Each month, NPR's All Things Considered invites a poet into the newsroom to see how the show comes together and to write an original poem about the news. This month, our NewsPoet is Robert Pinsky. Want to write your own poem about the day's news? You can put them in the comments below.
Self-described "fermentation revivalist" Sandor Katz says "the creative space" between fresh and rotten is the root of most of humanity's prized delicacies. His new book, The Art of Fermentation, explores the ancient culinary art form.
Kristen Iversen spent her childhood in the 1960s in Colorado near the Rocky Flats nuclear weapons factory, playing in fields that now appear to have been contaminated with plutonium. In FullBody Burden, she investigates the environmental scandal involving nuclear contamination around her childhood home.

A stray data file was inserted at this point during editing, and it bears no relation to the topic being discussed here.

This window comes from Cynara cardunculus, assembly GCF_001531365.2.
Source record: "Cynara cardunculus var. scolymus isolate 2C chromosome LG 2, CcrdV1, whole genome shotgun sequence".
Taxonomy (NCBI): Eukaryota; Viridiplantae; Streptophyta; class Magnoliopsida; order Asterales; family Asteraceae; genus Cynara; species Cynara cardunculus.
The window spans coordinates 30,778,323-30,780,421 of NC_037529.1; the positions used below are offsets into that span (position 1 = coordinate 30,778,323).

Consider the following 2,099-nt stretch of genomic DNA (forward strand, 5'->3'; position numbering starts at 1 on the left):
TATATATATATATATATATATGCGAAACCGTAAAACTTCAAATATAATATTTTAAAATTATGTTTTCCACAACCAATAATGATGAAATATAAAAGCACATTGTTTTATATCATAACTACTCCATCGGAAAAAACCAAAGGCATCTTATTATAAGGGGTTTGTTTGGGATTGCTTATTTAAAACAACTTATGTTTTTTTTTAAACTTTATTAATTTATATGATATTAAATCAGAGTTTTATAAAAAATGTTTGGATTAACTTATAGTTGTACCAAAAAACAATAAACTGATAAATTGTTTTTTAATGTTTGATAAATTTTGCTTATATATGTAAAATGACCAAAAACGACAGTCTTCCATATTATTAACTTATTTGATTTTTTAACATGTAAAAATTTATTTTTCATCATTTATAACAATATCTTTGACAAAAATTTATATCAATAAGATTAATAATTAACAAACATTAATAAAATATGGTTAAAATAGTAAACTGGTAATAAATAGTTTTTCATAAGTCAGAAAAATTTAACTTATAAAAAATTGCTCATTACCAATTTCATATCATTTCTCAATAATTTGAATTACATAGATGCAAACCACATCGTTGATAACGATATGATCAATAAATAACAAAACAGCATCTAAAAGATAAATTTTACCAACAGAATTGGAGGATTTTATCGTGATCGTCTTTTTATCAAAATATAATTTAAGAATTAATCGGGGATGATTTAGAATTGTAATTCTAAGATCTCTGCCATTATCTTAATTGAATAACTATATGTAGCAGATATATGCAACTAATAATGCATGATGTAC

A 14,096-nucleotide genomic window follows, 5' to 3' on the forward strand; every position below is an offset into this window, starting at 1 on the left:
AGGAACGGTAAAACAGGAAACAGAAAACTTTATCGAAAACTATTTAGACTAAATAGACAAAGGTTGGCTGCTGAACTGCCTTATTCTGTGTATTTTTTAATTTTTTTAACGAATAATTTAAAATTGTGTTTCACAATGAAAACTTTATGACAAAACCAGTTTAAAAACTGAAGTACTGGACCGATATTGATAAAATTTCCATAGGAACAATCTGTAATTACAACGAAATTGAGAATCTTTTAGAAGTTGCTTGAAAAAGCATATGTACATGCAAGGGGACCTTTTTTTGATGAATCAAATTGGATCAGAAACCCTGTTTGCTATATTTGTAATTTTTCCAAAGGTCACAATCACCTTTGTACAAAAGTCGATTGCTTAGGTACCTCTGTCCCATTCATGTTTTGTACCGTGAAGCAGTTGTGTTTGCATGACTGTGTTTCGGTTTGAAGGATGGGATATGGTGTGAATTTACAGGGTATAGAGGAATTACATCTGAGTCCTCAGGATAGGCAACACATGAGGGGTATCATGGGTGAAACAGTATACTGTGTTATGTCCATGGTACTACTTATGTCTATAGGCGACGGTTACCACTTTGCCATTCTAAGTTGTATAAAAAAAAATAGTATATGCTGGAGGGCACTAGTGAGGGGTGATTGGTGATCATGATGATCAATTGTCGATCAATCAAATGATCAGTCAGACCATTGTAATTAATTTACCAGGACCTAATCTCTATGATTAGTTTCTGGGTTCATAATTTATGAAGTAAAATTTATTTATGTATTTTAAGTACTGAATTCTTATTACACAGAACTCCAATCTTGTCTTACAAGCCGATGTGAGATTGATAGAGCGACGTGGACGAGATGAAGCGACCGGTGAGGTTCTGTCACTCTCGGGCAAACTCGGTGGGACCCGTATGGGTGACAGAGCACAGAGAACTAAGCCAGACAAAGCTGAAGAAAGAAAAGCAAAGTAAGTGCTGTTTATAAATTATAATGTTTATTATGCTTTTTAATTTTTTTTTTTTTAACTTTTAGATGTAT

A new book called Zoobiquity explores the diseases that humans and animals have in common. Dr. Barbara Natterson-Horowitz and journalist Kathryn Bowers explain how fainting fish, obese dragonflies, depressed gorillas and monkeys with heart failure can help inform human health.
Comedian Joan Rivers hates a lot of things. Her new book I Hate Everyone, Starting with Me details the things Rivers can't stand, from her appearance to obituaries to younger comedians who steal her gigs.
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